Although Gbana’s department attempts to intervene or mediate wherever possible, cases often end up in court. One such occasion involves a religion that has clearly been set up inside a family home in a new development on the city’s outskirts.

The pastor says his church was simply a companionship of his family members and brands neighbours’ complaints as “unjustifiable” and a violation of his right to practise his religion. Lambert Kwara, prosecutor for the neighbourhood forum, says there has been an increase in noise complaint suits over the past six years. On the working day he bickers this particular complaint, he has two others to prosecute.

Gbana is often on the frontline in these cases. She says things can quickly turn ugly when she suffices notices.

Members
Members of the Tesano Baptist church at a Sunday service. The religion has invested in brand-new equipment and adapted its interior design to reduce noise levels. Photograph: Stacey Knott

” Some of the pastors will not take it kindly, some will insult ,” Gbana says. Branding complainants “witches” or “wizards” is a common tactic. In addition, “its not” unexpected for Gbana to face pressure to reject examples from well-connected parties in the community.

But Gbana is resolute that peace( and quiet) must dominate- although she has acknowledged that plans need to be streamlined and agencies need to work with each other better to be truly effective.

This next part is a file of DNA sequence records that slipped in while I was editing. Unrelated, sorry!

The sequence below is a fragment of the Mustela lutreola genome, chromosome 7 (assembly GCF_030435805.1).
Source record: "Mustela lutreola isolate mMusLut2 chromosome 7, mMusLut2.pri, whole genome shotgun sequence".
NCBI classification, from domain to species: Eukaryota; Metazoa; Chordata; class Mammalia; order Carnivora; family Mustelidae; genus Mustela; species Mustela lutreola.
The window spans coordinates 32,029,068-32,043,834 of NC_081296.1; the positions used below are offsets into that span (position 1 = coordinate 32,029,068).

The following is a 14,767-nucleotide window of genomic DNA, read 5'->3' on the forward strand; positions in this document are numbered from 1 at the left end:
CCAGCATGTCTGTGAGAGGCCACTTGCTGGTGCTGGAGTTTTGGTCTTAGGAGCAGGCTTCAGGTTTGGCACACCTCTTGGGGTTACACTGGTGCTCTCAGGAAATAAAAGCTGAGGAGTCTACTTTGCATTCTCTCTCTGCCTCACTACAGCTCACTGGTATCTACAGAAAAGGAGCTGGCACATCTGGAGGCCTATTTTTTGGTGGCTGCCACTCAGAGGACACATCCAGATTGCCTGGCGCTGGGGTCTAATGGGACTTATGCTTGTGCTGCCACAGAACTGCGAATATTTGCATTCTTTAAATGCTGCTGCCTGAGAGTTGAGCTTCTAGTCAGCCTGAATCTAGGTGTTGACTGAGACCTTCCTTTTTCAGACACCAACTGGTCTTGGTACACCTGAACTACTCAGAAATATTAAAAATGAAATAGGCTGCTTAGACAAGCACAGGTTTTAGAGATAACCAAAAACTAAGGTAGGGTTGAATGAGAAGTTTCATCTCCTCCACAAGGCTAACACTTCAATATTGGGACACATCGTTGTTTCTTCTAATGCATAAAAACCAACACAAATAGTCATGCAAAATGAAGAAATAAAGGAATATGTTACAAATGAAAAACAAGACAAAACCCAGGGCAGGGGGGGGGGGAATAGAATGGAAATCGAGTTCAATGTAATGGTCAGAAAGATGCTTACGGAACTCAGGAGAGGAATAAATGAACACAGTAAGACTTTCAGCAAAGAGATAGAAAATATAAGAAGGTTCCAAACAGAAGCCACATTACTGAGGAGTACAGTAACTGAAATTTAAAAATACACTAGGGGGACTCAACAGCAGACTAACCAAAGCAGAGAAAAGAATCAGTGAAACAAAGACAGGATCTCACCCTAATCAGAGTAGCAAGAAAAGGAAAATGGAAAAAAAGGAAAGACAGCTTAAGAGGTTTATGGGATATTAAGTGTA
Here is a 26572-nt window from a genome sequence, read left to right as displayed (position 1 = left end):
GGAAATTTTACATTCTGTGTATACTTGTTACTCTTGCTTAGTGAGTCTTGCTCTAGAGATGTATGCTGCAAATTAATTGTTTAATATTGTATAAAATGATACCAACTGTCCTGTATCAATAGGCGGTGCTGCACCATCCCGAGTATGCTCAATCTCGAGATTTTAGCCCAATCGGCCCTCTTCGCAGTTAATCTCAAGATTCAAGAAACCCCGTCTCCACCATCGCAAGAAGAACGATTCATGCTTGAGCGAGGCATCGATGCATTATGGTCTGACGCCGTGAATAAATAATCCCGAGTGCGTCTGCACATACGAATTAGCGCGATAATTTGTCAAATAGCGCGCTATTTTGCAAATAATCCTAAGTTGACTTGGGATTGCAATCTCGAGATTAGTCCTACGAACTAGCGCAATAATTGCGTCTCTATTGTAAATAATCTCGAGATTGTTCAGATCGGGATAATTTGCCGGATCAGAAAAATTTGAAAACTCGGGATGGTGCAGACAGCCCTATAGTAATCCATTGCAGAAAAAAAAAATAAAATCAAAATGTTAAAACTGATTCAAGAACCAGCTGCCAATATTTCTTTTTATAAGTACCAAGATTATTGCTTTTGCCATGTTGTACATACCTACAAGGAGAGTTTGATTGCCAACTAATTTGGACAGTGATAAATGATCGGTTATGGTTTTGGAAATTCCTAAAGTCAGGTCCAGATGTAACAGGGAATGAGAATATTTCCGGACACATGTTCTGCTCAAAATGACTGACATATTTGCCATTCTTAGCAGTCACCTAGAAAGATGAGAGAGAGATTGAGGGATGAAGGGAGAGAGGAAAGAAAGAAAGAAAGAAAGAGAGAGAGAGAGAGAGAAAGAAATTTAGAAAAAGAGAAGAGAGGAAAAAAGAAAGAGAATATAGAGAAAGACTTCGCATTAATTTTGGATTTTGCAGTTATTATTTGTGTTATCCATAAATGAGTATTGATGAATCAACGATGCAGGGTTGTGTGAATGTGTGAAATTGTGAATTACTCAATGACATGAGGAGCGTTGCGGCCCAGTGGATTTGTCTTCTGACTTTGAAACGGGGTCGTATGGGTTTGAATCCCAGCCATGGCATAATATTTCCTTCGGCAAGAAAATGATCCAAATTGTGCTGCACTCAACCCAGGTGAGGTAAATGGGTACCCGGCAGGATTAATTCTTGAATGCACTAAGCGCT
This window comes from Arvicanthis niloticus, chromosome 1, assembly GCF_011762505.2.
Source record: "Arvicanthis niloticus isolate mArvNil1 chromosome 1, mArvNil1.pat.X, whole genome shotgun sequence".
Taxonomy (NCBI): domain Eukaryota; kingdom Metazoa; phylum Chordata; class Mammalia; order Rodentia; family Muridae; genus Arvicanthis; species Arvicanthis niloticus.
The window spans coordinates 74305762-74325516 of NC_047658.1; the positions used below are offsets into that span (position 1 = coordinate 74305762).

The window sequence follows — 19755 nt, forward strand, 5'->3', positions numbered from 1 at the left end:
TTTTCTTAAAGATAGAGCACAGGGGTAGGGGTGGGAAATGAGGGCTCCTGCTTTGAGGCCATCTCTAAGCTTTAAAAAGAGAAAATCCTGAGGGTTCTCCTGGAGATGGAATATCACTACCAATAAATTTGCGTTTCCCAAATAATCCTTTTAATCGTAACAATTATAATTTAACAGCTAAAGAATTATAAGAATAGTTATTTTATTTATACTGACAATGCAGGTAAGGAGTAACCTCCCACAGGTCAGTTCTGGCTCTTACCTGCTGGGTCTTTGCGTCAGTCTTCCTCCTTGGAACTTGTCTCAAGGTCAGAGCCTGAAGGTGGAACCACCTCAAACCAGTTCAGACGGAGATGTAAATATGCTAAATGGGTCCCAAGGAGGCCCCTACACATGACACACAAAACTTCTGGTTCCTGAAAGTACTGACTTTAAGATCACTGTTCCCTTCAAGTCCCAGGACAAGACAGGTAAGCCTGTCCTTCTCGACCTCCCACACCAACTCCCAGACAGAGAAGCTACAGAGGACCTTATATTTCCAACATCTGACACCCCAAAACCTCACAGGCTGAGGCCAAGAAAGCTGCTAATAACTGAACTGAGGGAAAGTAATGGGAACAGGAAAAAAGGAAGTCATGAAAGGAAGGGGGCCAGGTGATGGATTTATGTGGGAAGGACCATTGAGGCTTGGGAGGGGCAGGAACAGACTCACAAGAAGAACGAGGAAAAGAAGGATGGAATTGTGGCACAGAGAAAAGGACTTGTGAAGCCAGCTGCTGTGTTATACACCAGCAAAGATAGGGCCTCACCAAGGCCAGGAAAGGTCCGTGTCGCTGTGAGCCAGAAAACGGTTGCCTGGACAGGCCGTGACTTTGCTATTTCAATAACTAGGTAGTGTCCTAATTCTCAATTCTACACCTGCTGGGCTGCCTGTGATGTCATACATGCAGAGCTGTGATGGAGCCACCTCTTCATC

One yearly respite from the interference comes during the month-long ban on noise-making imposed by leaders in the lead-up to the Homowo harvest festival, when it is common for local loudnes vigilantes to seize loudspeakers of recalcitrant noise-makers.

But aside from this annual break, the district of interference in Accra is a public health concern, changing problems ranging from increased stress grades to hearing loss, says Dr Dzidzo Yirenya-Tawiah, an ecological and public health research scientist at the University of Ghana.

She acquires parties are not aware of bylaws on noise-making, or are put off grumbling because of fears it will affect their honour or standing in the community.

” You may end up being labelled as having an evil influence ,” Yirenya-Tawiah says.

Being tagged as evil or a voodoo or wizard can be a serious insult, says Dr Cyril Fayose, general secretary of the Christian Council of Ghana.” Witchcraft accusations are very serious matters in Africa ,” he says,” and sometimes if you are seen as doing magic you can even prosecuted and punished by culture .”

In August last year, religious leaders, local and national government officials caused a taskforce to combat to Accra’s increasing noise levels, focused on education and enforcement.

Gifty
Gifty Gbana, zonal head of the environmental health and sanitation unit at La Nkwantanang Madina Municipal Assembly, Accra. Photograph: Stacey Knott